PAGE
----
The courts below have proceeded on the theory that the Act of Congress, having been found to be unconstitutional, was not a law; that it was inoperative, conferring no rights, and imposing no duties, and hence affording no basis for the challenged decree. Norton v. Shelby County, 118 U.S. 425, 442; Chicago, I. & L. Ry. Co. v. Hackett, 228 U.S. 559, 566. It is quite clear, however, that such broad statements as to the effect of a determination of unconstitutionality must be taken with qualifications. The actual existence of a statute, prior to such a determination, is an operative fact and may have consequences which cannot justly be ignored. The past cannot always be erased by a new judicial declaration. The effect of the subsequent ruling as to invalidity may have to be considered in various aspects, — with respect to particular relations, individual and corporate, and particular conduct, private and official. Questions of rights claimed to have become vested, of status, of prior determinations deemed to have finality and acted upon accordingly, of public policy in the light of the nature both of the statute and of its previous application, demand examination. These questions are among the most difficult of those which have engaged the attention of courts, state and federal, and it is manifest from numerous decisions that an all-inclusive statement of a principle of absolute retroactive invalidity cannot be justified.3 Without attempting to review the different classes of cases in which the consequences of a ruling against validity have been determined in relation to the particular circumstances of past transactions, we appropriately confine our consideration to the question of res judicata as it now comes before us.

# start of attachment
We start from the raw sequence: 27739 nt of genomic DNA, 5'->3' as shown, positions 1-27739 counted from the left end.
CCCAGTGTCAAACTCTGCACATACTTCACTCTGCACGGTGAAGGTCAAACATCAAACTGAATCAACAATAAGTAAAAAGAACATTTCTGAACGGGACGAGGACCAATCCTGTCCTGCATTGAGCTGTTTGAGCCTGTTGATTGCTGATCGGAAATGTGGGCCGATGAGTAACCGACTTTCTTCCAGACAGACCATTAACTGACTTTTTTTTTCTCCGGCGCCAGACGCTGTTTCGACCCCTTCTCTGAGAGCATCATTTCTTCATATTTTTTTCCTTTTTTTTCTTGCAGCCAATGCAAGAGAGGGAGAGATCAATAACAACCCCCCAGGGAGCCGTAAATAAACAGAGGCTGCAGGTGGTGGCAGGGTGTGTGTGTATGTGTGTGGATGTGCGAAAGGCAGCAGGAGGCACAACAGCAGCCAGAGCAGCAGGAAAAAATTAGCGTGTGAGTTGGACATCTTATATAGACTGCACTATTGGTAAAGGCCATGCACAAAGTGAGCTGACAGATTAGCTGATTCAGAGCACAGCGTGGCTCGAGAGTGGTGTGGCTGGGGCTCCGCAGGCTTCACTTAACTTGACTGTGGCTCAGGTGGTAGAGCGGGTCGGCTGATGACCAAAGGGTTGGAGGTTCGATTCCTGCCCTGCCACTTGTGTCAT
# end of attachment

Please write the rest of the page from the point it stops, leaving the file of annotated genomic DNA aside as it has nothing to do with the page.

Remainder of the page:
First. Apart from the contention as to the effect of the later decision as to constitutionality, all the elements necessary to constitute the defense of res judicata are present. It appears that the proceedings in the District Court to bring about a plan of readjustment were conducted in complete conformity to the statute. The Circuit Court of Appeals observed that no question had been raised as to the regularity of the court's action. The answer in the present suit alleged that the plaintiffs (respondents here) had notice of the proceeding and were parties, and the evidence was to the same effect, showing compliance with the statute in that respect. As parties, these bondholders had full opportunity to present any objections to the proceeding, not only as to its regularity, or the fairness of the proposed plan of readjustment, or the propriety of the terms of the decree, but also as to the validity of the statute under which the proceeding was brought and the plan put into effect. Apparently no question of validity was raised and the cause proceeded to decree on the assumption by all parties and the court itself that the statute was valid. There was no attempt to review the decree. If the general principles governing the defense of res judicata are applicable, these bondholders, having the opportunity to raise the question of invalidity, were not the less bound by the decree because they failed to raise it. Cromwell v. County of Sac, 94 U.S. 351, 352; Case v. Beauregard, 101 U.S. 688, 692; Baltimore Steamship Co. v. Phillips, 274 U.S. 316, 319, 325; Grubb v. Public Utilities Comm'n, 281 U.S. 470, 479.